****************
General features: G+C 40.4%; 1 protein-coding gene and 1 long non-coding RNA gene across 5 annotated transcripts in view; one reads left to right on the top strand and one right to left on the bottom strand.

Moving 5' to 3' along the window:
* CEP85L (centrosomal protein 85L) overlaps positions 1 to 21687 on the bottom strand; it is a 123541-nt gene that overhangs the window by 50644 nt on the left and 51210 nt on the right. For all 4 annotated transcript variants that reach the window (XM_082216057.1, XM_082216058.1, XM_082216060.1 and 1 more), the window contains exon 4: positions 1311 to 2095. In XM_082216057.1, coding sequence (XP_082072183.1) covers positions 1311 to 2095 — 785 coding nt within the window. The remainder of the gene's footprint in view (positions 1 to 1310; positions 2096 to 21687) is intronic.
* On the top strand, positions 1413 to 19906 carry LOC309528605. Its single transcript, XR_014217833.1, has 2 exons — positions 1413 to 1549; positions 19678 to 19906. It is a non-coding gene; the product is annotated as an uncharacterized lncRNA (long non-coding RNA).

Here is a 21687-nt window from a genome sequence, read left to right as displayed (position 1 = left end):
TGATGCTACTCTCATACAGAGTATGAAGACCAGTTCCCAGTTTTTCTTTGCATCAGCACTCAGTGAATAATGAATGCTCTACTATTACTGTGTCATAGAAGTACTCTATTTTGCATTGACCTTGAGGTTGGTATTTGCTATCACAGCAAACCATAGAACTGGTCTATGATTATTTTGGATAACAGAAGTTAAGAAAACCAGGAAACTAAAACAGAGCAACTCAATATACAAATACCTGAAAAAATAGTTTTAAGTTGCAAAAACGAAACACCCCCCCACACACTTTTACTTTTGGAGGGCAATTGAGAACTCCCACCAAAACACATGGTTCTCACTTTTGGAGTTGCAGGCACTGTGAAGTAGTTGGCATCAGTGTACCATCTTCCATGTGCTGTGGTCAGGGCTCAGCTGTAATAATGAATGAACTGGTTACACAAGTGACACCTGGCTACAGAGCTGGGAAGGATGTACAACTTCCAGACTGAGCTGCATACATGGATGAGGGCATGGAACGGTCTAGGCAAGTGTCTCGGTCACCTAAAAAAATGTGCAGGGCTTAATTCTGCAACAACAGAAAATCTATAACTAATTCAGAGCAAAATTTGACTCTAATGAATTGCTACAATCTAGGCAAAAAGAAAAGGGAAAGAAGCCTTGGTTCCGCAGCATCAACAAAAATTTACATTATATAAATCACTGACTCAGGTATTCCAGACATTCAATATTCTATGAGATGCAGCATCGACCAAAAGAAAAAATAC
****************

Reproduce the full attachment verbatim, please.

General features: G+C 40.4%; 1 protein-coding gene and 1 long non-coding RNA gene across 5 annotated transcripts in view; one reads left to right on the top strand and one right to left on the bottom strand.

Moving 5' to 3' along the window:
* CEP85L (centrosomal protein 85L) overlaps positions 1 to 21687 on the bottom strand; it is a 123541-nt gene that overhangs the window by 50644 nt on the left and 51210 nt on the right. For all 4 annotated transcript variants that reach the window (XM_082216057.1, XM_082216058.1, XM_082216060.1 and 1 more), the window contains exon 4: positions 1311 to 2095. In XM_082216057.1, coding sequence (XP_082072183.1) covers positions 1311 to 2095 — 785 coding nt within the window. The remainder of the gene's footprint in view (positions 1 to 1310; positions 2096 to 21687) is intronic.
* On the top strand, positions 1413 to 19906 carry LOC309528605. Its single transcript, XR_014217833.1, has 2 exons — positions 1413 to 1549; positions 19678 to 19906. It is a non-coding gene; the product is annotated as an uncharacterized lncRNA (long non-coding RNA).

Here is a 21687-nt window from a genome sequence, read left to right as displayed (position 1 = left end):
TGATGCTACTCTCATACAGAGTATGAAGACCAGTTCCCAGTTTTTCTTTGCATCAGCACTCAGTGAATAATGAATGCTCTACTATTACTGTGTCATAGAAGTACTCTATTTTGCATTGACCTTGAGGTTGGTATTTGCTATCACAGCAAACCATAGAACTGGTCTATGATTATTTTGGATAACAGAAGTTAAGAAAACCAGGAAACTAAAACAGAGCAACTCAATATACAAATACCTGAAAAAATAGTTTTAAGTTGCAAAAACGAAACACCCCCCCACACACTTTTACTTTTGGAGGGCAATTGAGAACTCCCACCAAAACACATGGTTCTCACTTTTGGAGTTGCAGGCACTGTGAAGTAGTTGGCATCAGTGTACCATCTTCCATGTGCTGTGGTCAGGGCTCAGCTGTAATAATGAATGAACTGGTTACACAAGTGACACCTGGCTACAGAGCTGGGAAGGATGTACAACTTCCAGACTGAGCTGCATACATGGATGAGGGCATGGAACGGTCTAGGCAAGTGTCTCGGTCACCTAAAAAAATGTGCAGGGCTTAATTCTGCAACAACAGAAAATCTATAACTAATTCAGAGCAAAATTTGACTCTAATGAATTGCTACAATCTAGGCAAAAAGAAAAGGGAAAGAAGCCTTGGTTCCGCAGCATCAACAAAAATTTACATTATATAAATCACTGACTCAGGTATTCCAGACATTCAATATTCTATGAGATGCAGCATCGACCAAAAGAAAAAATAC